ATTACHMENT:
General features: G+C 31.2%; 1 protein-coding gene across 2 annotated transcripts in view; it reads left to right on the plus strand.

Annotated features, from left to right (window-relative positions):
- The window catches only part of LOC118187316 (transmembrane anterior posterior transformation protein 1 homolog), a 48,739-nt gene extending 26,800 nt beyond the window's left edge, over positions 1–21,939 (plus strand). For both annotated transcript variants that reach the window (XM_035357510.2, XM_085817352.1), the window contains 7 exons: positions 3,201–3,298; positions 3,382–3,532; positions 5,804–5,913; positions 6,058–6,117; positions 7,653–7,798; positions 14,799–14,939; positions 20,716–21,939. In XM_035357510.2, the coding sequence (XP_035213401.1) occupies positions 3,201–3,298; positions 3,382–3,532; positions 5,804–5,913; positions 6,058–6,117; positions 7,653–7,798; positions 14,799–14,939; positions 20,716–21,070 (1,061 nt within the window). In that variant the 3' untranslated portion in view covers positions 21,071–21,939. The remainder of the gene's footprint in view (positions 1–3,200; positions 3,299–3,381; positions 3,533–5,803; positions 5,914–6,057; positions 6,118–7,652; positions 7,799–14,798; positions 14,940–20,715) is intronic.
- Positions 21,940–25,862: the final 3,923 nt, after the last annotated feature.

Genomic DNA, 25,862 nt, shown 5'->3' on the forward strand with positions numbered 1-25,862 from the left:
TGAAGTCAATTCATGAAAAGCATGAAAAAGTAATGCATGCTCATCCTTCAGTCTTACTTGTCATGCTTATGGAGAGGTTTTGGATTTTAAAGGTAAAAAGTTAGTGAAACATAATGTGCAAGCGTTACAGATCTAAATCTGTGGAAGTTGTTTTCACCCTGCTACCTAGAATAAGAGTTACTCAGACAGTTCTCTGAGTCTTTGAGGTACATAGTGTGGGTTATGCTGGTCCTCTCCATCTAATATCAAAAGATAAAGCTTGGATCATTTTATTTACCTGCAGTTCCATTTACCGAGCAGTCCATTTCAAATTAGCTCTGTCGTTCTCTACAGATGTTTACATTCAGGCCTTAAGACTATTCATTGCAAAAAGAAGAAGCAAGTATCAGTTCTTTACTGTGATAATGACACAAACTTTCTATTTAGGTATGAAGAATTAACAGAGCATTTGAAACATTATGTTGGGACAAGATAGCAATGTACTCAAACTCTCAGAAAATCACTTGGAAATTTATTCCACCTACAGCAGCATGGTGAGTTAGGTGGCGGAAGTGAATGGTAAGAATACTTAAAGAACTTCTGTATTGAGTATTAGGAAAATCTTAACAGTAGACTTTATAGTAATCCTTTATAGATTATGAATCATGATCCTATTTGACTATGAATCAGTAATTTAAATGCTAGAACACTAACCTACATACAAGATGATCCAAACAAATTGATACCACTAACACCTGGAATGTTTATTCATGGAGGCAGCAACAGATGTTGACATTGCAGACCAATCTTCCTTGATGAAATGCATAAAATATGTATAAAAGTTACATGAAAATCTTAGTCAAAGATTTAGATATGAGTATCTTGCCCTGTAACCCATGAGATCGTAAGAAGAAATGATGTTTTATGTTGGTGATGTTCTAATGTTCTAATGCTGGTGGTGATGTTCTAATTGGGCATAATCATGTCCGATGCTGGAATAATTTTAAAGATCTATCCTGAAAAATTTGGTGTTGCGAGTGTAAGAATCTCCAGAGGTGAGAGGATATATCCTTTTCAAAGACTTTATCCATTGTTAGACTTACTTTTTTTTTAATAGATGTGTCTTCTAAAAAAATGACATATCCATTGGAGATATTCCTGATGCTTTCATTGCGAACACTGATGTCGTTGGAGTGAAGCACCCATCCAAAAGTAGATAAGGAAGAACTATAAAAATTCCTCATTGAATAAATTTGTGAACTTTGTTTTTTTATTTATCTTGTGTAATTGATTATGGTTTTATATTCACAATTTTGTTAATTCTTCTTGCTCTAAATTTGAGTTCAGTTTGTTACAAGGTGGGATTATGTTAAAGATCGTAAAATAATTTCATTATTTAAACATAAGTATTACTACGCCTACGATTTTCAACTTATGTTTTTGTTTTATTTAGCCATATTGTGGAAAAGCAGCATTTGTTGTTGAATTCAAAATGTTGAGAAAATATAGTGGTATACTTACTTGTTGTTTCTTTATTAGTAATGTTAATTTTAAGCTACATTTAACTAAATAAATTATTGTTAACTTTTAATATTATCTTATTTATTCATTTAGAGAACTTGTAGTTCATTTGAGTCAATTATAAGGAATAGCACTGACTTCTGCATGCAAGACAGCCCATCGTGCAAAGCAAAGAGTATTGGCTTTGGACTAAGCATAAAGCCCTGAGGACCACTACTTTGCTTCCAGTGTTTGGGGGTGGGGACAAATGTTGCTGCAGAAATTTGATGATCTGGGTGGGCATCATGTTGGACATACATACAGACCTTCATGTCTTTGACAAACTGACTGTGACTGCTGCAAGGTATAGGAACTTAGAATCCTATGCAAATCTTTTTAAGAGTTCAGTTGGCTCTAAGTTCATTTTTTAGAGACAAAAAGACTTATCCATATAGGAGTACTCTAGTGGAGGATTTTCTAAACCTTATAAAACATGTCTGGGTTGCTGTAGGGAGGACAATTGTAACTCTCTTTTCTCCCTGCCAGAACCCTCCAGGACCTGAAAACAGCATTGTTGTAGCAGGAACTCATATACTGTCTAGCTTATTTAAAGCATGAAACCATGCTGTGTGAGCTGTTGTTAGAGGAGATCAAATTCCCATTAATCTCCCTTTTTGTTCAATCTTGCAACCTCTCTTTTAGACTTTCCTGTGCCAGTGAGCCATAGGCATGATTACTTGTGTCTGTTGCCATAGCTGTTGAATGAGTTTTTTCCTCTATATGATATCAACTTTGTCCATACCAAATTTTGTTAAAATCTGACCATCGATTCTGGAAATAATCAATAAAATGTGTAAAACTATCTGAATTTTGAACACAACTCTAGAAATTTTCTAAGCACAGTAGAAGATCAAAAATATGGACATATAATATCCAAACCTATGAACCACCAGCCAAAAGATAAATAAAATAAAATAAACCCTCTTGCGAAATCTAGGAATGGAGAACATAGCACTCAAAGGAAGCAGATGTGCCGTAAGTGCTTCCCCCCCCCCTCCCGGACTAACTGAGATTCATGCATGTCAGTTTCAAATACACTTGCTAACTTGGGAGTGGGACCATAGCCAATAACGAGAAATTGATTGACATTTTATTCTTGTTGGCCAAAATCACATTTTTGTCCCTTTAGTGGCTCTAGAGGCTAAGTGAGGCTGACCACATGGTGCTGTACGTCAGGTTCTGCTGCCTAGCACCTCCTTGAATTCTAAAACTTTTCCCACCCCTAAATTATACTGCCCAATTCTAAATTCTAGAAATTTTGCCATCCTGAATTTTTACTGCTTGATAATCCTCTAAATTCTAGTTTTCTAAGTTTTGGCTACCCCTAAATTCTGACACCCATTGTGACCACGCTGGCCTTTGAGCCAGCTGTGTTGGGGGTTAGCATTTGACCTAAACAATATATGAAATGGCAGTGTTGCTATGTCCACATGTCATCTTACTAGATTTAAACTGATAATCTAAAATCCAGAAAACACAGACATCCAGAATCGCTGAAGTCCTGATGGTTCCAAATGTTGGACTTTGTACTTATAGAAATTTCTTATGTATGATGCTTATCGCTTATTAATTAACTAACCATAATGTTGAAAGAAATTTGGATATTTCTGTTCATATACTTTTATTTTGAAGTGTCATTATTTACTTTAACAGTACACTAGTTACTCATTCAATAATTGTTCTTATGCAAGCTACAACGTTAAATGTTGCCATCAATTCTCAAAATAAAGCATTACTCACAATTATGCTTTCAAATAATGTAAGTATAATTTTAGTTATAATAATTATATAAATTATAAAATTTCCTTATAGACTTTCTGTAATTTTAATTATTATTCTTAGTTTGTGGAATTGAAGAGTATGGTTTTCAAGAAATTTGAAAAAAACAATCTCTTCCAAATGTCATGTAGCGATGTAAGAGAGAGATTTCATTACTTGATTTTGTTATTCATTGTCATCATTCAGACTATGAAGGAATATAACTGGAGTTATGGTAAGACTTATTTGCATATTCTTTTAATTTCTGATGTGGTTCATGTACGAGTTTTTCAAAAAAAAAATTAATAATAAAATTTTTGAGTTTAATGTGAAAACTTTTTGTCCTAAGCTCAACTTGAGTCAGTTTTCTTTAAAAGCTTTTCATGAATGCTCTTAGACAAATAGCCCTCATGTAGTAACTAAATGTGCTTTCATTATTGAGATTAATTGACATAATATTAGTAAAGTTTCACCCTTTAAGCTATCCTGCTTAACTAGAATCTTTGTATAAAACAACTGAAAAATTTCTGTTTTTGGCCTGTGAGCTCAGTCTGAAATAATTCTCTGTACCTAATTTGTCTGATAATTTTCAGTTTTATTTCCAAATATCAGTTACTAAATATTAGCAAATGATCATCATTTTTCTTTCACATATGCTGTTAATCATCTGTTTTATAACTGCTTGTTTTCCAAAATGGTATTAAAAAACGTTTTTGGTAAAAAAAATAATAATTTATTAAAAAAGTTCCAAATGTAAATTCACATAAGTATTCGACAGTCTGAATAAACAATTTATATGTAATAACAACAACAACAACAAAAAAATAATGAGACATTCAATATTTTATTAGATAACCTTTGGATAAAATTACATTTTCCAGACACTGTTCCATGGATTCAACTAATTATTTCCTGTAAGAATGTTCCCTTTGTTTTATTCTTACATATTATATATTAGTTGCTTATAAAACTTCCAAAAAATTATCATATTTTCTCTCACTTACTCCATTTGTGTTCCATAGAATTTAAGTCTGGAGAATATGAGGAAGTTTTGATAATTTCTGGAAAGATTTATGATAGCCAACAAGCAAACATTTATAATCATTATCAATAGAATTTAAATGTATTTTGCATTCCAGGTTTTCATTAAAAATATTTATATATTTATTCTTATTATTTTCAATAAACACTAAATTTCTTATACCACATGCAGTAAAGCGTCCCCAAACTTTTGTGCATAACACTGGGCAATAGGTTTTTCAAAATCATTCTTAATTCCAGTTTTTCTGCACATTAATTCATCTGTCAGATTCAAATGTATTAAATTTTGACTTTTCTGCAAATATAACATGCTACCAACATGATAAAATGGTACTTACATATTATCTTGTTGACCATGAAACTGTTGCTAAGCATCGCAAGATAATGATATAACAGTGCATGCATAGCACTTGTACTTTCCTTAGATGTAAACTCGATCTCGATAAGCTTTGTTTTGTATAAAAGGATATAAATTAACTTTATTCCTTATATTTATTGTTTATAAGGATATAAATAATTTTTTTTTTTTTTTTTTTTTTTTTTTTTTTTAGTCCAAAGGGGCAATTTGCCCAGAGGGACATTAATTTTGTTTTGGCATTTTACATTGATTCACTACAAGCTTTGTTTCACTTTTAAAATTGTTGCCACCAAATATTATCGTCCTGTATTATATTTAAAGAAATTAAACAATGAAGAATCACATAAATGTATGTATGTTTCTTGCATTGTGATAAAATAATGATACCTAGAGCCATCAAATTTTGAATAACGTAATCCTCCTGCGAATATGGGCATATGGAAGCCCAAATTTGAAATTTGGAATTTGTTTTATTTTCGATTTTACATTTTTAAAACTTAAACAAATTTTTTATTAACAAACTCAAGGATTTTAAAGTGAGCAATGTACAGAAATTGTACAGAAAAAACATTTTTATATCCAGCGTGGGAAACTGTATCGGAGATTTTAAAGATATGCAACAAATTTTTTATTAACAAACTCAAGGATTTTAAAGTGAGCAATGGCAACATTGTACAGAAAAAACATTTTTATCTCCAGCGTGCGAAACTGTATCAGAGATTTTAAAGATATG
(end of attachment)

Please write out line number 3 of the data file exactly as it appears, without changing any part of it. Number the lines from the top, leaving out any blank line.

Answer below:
- The window catches only part of LOC118187316 (transmembrane anterior posterior transformation protein 1 homolog), a 48,739-nt gene extending 26,800 nt beyond the window's left edge, over positions 1–21,939 (plus strand). For both annotated transcript variants that reach the window (XM_035357510.2, XM_085817352.1), the window contains 7 exons: positions 3,201–3,298; positions 3,382–3,532; positions 5,804–5,913; positions 6,058–6,117; positions 7,653–7,798; positions 14,799–14,939; positions 20,716–21,939. In XM_035357510.2, the coding sequence (XP_035213401.1) occupies positions 3,201–3,298; positions 3,382–3,532; positions 5,804–5,913; positions 6,058–6,117; positions 7,653–7,798; positions 14,799–14,939; positions 20,716–21,070 (1,061 nt within the window). In that variant the 3' untranslated portion in view covers positions 21,071–21,939. The remainder of the gene's footprint in view (positions 1–3,200; positions 3,299–3,381; positions 3,533–5,803; positions 5,914–6,057; positions 6,118–7,652; positions 7,799–14,798; positions 14,940–20,715) is intronic.